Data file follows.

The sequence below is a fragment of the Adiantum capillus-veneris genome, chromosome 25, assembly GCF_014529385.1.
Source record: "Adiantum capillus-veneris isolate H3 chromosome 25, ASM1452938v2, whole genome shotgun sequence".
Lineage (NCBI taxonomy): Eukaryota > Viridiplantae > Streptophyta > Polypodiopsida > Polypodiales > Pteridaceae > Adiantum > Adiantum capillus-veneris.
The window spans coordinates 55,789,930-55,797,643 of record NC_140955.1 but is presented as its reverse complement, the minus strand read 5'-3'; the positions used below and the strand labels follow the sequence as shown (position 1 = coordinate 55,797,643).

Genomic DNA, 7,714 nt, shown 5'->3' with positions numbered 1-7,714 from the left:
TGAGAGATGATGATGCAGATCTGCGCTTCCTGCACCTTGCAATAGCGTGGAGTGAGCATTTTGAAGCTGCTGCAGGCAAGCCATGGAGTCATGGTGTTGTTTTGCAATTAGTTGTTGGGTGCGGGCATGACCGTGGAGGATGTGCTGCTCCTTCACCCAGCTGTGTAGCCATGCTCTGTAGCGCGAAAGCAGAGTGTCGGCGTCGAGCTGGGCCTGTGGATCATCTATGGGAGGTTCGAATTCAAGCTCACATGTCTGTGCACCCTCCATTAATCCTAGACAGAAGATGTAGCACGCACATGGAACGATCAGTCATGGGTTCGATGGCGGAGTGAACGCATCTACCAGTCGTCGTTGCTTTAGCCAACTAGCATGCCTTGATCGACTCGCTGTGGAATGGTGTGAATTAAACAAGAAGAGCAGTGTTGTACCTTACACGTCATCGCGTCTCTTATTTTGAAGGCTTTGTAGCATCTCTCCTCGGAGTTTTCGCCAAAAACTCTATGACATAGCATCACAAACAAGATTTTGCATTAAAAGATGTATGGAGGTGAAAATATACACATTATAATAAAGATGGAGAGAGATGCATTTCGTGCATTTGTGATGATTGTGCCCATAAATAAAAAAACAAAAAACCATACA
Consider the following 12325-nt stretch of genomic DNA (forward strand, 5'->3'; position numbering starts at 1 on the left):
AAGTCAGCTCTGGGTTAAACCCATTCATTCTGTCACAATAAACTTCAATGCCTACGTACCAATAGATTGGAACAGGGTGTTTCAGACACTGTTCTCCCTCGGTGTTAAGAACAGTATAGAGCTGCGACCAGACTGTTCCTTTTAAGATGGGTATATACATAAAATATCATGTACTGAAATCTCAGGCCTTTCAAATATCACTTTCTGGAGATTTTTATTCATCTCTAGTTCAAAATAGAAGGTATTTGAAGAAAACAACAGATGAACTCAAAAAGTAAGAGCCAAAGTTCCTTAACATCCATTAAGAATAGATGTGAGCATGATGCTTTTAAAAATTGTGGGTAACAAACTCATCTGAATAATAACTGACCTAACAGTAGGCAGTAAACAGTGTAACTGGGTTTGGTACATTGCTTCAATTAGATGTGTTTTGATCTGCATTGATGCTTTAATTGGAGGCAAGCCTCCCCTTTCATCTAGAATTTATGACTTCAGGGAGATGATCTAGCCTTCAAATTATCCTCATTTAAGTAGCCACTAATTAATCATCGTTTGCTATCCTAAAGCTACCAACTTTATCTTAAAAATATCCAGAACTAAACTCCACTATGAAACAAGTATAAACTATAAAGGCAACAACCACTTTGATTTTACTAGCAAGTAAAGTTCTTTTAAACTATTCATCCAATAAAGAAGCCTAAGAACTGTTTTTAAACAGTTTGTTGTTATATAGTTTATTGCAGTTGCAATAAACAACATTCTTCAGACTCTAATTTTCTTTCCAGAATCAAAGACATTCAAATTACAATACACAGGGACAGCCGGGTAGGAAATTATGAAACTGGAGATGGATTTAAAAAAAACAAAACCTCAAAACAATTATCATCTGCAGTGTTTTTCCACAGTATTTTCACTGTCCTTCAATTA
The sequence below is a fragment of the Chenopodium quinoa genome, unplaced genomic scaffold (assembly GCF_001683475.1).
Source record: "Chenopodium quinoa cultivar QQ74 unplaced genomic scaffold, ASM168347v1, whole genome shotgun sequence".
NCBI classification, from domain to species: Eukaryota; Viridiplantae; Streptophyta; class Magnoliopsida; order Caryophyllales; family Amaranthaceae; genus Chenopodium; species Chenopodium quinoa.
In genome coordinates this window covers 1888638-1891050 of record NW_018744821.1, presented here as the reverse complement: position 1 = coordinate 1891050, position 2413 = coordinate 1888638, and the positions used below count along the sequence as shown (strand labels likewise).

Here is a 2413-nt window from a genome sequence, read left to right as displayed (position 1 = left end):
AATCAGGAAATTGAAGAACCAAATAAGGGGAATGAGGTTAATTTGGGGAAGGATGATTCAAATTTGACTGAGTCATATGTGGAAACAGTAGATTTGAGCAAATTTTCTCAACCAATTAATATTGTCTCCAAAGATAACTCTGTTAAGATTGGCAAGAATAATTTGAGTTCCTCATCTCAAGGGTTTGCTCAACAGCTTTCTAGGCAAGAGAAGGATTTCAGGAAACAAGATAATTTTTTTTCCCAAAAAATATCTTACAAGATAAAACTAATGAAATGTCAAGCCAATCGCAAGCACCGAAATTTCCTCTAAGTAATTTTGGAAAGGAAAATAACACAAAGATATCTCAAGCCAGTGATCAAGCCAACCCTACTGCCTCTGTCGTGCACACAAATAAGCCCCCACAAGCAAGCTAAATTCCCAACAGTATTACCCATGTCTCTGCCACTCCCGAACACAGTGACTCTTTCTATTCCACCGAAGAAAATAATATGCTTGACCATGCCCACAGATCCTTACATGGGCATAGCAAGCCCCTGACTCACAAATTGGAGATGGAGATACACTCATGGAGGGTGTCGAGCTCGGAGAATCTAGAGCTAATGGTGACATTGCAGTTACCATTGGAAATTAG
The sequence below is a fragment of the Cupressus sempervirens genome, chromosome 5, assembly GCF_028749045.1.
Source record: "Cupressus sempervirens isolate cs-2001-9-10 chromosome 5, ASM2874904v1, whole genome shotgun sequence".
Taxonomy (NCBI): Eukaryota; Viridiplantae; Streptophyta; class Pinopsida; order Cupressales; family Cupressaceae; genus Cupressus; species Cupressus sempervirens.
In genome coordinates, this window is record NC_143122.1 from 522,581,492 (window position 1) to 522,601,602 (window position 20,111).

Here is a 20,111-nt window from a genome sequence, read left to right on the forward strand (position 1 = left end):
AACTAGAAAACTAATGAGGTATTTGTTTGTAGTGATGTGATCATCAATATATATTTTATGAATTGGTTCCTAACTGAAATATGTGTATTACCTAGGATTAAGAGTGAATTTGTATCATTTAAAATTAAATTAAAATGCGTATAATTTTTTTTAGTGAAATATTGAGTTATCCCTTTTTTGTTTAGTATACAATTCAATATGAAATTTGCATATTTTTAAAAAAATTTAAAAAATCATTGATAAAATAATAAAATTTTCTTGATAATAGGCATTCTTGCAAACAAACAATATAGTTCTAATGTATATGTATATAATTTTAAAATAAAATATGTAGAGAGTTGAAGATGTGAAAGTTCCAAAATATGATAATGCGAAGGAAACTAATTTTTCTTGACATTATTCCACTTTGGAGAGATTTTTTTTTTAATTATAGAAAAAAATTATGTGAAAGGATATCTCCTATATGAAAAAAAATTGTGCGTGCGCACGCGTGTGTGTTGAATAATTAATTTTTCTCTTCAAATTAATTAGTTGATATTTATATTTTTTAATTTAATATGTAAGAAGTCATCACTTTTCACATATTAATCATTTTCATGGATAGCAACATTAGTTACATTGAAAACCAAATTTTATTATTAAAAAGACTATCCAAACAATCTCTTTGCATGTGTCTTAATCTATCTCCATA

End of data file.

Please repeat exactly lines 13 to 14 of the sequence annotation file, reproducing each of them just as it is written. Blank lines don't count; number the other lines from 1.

Here is a 2413-nt window from a genome sequence, read left to right as displayed (position 1 = left end):
AATCAGGAAATTGAAGAACCAAATAAGGGGAATGAGGTTAATTTGGGGAAGGATGATTCAAATTTGACTGAGTCATATGTGGAAACAGTAGATTTGAGCAAATTTTCTCAACCAATTAATATTGTCTCCAAAGATAACTCTGTTAAGATTGGCAAGAATAATTTGAGTTCCTCATCTCAAGGGTTTGCTCAACAGCTTTCTAGGCAAGAGAAGGATTTCAGGAAACAAGATAATTTTTTTTCCCAAAAAATATCTTACAAGATAAAACTAATGAAATGTCAAGCCAATCGCAAGCACCGAAATTTCCTCTAAGTAATTTTGGAAAGGAAAATAACACAAAGATATCTCAAGCCAGTGATCAAGCCAACCCTACTGCCTCTGTCGTGCACACAAATAAGCCCCCACAAGCAAGCTAAATTCCCAACAGTATTACCCATGTCTCTGCCACTCCCGAACACAGTGACTCTTTCTATTCCACCGAAGAAAATAATATGCTTGACCATGCCCACAGATCCTTACATGGGCATAGCAAGCCCCTGACTCACAAATTGGAGATGGAGATACACTCATGGAGGGTGTCGAGCTCGGAGAATCTAGAGCTAATGGTGACATTGCAGTTACCATTGGAAATTAG